Which is where things went bad. Mark didn’t have gas cans as I knew them: he had the new EPA-approved, California Air Resources Board-compliant gas cans. They were still made out of plastic, still chigger-welt red, but they sported a fancy gizmo that was part pump, part pressure valve, part lock and part spring mechanism in place of a simple funnel.

The worst part: they cost $5 more than the previous versions.

With assistance from several other customers, we scrutinized the new spout. We read the directions and tried performing them step by step, only to be rebuffed. We tried it upside down and backwards, we followed the instructions in reverse order, we swore and fumed and used language we almost felt ashamed to use but felt warranted under the circumstances.

“How the *@$# does it work?” I asked.

“Damned if I know,” Mark said. “That’ll be ten bucks.”

According to the EPA’s website, the new cans reduce gas fumes from escaping into the environment. What the EPA failed to disclose is that the new spouts refuse to dispense gas. A very brief online check revealed hundreds of customer complaints, most of which stressed that they might indeed prevent gas fumes escaping into the atmosphere but they also leak everywhere but out the nozzle, which somewhat negates their primary function. Review after review excoriated the new spouts. 

For 26 years I made a living working with my wits and my hands. The new CARB-compliant spout was beyond my meager capabilities. As advertised, it was definitely spill proof. I could turn the can upside down and sideways and nary a drop would escape. 

Nor would a drop, a trickle or a gush escape from the spout, despite my most fervent efforts to fathom the instructions. When I finally managed to get gas flowing, it was around the spout’s base where it screwed into the can. Spilling a half gallon of gas onto my patio, my pants, my boots and into the atmosphere was the final straw. I ended up rooting around in the shed until I found another can that would substitute.

I’m all for saving the environment and protecting our air and water. I’m not for mindlessly restrictive policies that turn the simplest pieces of basic equipment into a nightmare of safety features that make them not only much more expensive but utterly useless. Somewhere along the line we’ve crossed the border of rationality into a wilderness of regulations that benefit only manufacturers, lawyers and pencil-pushers. We might be saving a small fraction of our natural resources, but we’re driving thousands of Americans insane in the bargain.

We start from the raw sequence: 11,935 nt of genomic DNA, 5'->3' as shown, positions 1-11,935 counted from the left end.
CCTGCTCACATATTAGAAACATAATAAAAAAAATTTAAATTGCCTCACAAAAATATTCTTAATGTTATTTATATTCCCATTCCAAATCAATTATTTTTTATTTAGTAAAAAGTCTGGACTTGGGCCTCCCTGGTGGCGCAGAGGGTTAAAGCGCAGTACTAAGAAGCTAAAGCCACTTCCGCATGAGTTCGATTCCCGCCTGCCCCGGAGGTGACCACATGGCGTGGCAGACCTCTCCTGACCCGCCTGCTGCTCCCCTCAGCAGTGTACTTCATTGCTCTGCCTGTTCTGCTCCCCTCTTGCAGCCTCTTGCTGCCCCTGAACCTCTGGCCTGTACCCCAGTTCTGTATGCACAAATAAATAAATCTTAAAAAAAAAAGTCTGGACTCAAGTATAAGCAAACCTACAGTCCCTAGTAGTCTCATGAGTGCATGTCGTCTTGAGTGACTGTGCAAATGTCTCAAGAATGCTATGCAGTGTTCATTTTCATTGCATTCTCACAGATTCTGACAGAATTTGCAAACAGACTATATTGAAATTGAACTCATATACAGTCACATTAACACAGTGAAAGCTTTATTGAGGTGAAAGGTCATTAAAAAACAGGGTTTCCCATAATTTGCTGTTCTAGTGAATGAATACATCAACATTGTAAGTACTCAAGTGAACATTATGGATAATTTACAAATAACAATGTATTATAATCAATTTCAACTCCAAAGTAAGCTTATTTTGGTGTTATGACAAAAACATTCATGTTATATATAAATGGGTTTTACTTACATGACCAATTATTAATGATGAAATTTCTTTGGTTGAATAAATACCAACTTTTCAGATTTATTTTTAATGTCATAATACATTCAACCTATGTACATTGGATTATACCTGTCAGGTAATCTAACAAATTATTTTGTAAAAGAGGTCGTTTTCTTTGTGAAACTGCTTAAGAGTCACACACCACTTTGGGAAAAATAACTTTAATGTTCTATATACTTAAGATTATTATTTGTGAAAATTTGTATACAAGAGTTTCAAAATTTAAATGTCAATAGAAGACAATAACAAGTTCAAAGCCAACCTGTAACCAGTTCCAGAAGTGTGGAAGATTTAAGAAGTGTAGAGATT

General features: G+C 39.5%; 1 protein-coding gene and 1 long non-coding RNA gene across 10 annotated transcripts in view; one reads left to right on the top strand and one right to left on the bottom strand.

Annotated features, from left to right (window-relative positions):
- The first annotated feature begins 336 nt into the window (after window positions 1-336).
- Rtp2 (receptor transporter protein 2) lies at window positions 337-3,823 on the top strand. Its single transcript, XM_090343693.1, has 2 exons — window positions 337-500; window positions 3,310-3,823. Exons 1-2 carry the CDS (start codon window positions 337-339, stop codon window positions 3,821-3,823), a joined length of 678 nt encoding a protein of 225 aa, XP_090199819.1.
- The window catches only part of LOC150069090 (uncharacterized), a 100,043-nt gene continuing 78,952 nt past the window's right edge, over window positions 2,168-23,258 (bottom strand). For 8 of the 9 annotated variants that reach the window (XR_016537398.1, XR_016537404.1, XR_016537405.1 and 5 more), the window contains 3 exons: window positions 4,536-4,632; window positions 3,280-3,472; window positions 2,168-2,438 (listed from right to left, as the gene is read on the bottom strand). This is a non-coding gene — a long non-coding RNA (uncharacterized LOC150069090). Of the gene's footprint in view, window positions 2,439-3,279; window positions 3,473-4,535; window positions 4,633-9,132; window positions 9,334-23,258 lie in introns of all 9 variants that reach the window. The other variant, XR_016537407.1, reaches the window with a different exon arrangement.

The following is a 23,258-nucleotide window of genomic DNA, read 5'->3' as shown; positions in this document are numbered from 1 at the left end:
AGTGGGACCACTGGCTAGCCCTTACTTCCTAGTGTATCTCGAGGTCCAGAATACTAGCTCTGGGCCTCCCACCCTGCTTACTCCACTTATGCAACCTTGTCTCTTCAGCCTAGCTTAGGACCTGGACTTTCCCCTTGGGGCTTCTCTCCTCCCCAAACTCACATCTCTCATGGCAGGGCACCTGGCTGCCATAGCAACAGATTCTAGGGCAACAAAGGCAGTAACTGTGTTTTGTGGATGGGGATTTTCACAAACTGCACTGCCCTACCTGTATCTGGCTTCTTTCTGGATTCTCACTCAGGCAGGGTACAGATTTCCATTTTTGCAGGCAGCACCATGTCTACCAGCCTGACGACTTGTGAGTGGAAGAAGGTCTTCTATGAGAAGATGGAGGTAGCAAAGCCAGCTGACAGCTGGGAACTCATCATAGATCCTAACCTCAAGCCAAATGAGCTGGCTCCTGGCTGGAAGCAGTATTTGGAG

If and when the human race gets serious about preserving the planet, it won’t be through over-engineered gas cans. What’s needed, desperately so, are fewer regulations, fewer bureaucrats, fewer states (adios California!) and fewer people. I wouldn’t bet a plug nickel on any of it.

The good news is that the trimmer performed flawlessly. The bad news is that old-style, functional gas cans are no longer being sold. That hasn’t stopped me from searching high and low on the Internet, though. Brother, please, have mercy—can you spare a gas can? 

Thursday, June 23, 2011


 50@50_01 Western Washington County

 50@50_02 Morrowville

50@50_03 Barnes

The world as we know it

        Let me state firsthand that I needed the lens. 

It wasn’t a frivolous spur-of-the-moment decision triggered by a press release announcing the latest and greatest iteration of a particular piece of camera equipment, though honestly there was a hefty dose of complicity in its timing. (A new one had just been released.) I’m not one to willfully part with my hard-earned dollars, paltry as they are. In fact, their very scarcity precludes any thoughts of wanton disbursement. If I buy something there’s a damn good reason for it, and in this instance I needed something wider and faster, and it arrived on my doorstep late last week.

The shipping box was small and the lens smaller still, almost toylike, with a hard plastic shell and a deeply recessed front element. The mount was metal, at least. It was both larger and heavier than the last version, itself a quality product though not without its faults, some of which were insurmountable.